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Elliott's Milkpea
elliot's milkpea
Elliott's milkpea, photographed at Halpatiokee Regional Park, Stuart, Martin County in April 2015.
elliott's milkpea
 

Elliott's milkpea, Galactia elliotti, is one of those plants that's just there. Kinda like an extra in a movie, in the background. It's pretty enough when in bloom, but not playing any major discernable role in the natural scheme of things.

It's not the sole host plant for some rare butterfly (the longtailed skipper and the zarucco duskywing use it as a host, but both use other plants as well). To the best of our knowledge, it's cultural signifance is barely above zero.

But we were excited to run across it, anyway. The instant you see it, with its white flower, you know you're looking at something different. And you are. It's the only pea with a white flower native to Florida.

So, ok, that is something.

Elliott's milkpea is found throughout most of Florida's Peninsula from Palm Beach County northward and in parts of the Panhandle. It's also found in Georgia, mostly along the coast, and in extreme southeastern South Carolina.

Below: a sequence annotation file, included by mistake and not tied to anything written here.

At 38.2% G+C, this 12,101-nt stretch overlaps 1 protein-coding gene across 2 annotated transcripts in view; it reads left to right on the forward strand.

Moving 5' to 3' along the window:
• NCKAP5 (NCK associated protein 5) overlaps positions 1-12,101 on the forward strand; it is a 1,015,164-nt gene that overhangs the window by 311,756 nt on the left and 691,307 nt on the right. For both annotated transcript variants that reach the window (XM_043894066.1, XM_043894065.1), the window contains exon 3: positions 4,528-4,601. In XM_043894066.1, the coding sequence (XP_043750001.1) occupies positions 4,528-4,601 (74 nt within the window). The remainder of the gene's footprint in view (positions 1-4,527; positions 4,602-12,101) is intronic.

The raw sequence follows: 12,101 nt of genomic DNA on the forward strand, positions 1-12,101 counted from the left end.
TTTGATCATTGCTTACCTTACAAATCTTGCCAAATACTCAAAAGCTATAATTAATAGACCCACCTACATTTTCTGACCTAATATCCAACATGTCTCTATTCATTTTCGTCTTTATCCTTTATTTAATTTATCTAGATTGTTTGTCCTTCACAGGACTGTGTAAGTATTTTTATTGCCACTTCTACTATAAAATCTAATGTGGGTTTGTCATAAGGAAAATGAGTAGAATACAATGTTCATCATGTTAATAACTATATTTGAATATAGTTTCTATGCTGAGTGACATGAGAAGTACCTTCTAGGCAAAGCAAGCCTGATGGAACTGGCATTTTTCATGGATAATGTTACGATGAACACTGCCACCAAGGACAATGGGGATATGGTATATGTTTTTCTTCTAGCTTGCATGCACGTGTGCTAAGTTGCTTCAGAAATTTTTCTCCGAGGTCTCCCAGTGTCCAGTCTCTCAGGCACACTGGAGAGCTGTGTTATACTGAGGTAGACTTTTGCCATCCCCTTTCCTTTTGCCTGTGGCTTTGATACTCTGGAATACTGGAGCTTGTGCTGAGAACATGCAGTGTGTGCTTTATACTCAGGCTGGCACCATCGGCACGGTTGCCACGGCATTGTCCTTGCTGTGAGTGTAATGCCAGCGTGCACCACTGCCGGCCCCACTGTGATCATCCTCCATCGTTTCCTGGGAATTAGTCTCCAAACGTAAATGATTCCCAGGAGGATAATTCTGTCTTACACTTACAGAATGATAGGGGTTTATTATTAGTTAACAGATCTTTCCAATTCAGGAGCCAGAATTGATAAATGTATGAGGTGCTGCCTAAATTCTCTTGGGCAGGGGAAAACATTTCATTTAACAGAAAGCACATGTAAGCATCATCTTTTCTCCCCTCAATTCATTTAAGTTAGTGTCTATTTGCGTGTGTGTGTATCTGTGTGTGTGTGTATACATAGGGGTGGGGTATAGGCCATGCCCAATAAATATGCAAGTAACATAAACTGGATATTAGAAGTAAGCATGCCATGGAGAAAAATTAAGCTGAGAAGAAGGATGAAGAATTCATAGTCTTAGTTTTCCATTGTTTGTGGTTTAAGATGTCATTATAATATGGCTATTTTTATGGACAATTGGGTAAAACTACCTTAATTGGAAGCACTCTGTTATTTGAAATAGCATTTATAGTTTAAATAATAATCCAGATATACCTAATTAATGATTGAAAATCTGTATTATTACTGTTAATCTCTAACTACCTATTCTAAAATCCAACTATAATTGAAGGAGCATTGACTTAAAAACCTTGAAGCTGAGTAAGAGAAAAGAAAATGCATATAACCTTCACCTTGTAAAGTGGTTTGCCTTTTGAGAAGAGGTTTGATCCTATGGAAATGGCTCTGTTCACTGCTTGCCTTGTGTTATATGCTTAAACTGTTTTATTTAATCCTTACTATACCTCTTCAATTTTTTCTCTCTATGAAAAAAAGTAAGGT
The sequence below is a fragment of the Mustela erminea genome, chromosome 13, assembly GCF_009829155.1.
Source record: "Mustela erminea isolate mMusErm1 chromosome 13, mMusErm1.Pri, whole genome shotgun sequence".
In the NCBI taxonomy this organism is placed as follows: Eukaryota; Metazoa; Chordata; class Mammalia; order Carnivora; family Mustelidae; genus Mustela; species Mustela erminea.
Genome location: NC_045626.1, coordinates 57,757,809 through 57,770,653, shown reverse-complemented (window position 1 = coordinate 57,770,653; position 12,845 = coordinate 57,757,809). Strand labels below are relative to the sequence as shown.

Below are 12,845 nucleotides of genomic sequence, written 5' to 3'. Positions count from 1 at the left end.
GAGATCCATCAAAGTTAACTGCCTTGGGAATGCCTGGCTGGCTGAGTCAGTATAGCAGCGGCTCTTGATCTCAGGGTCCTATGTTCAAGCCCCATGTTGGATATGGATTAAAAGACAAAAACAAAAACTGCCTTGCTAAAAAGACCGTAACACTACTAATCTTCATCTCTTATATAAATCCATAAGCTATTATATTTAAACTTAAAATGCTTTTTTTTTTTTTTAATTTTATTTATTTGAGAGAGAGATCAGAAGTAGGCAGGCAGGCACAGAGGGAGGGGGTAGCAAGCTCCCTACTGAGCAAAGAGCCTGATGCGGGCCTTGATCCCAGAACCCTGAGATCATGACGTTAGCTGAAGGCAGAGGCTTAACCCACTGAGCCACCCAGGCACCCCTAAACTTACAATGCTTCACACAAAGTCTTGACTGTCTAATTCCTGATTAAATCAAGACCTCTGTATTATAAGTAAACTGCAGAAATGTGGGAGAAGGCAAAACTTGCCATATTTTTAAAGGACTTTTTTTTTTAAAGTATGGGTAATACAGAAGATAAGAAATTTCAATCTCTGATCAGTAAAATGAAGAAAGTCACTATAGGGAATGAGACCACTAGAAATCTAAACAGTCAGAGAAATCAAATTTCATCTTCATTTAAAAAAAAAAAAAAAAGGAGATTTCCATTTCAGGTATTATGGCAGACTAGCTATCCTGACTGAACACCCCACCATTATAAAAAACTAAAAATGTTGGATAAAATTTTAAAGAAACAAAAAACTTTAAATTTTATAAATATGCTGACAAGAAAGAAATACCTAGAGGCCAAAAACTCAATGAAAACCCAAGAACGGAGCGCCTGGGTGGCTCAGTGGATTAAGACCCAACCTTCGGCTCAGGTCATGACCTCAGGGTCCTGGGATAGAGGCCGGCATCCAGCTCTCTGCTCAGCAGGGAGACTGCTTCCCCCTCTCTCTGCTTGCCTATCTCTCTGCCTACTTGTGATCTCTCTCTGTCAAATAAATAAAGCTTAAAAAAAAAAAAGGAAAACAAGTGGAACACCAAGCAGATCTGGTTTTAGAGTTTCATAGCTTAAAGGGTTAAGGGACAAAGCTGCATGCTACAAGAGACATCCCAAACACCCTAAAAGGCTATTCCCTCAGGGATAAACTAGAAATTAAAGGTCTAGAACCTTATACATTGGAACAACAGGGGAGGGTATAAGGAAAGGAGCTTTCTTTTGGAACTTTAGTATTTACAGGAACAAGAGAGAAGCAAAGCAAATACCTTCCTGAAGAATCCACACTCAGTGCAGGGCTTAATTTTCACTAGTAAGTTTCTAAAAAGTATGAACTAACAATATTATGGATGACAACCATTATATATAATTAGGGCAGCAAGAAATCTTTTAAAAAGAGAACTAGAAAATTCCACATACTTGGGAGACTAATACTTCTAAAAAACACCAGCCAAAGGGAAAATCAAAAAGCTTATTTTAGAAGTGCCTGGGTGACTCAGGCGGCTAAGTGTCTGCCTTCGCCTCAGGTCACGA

The Institute for Regional Conservation considers Elliott's milkpea rare, at least in South Florida, but it is not listed as endangered or threatened by any government agency.

It's a sprawling, low-climbing perennial vine found in dry habitats, dry pinewoods, sandy scrubs and dry hammocks. It prefers full sun but it will grow in areas with some shade. It's also tolerant of drought as might be expected given where it grows. The plant on the left was found at Allapattah Flats in an area that was predominantly grasses. We've also seen growing at Royal Palm Beach Pines Natural Area and at Halpatiokee Regional Park. We've seen it spring and summer but never profuse with flowers the way we've seen other native peas.

 
 
elliot's milkpea
 

The Florida Native Plant Society says that Elliott's can be grown from seed, usually obtained from enthusuasts who are already growing it. It does have value as forage for livestock. Some agricultural scientists have experimented with it to see if it can be grown in shady areas for grazing cattle. We did see a blue butterfly nectaring on a plant as we were photographing it.

As for its scientific name, Galactia is Greek for milky, as in the plant's milky sap. As for the inspiration behind Elliott, that's unclear. The obvious choice, given the plant's native range, is Stephen Elliott, the 18th-19th century South Carolina plantation owner, banker, legislator and amateur botanist of note. Naming conventions, however, point to another Elliott.

Elliott's milkpea is a member of Fabaceae, the pea family.

Photos may not be used without permission.
 
Photographs by David Sedore
     
Links for Elliott's Milkpea
 
Institute for Regional Conservation Natives for Your Neighborhood Atlas of Florida Vascular Plants USDA PLANTS Database Center for Aquatic and Invasive Plants
  Flora of North America     Lady Bird Johnson Wildflower Center
 
Unless otherwise stated, all photographs are property of the publishers and may not be used without their express permission.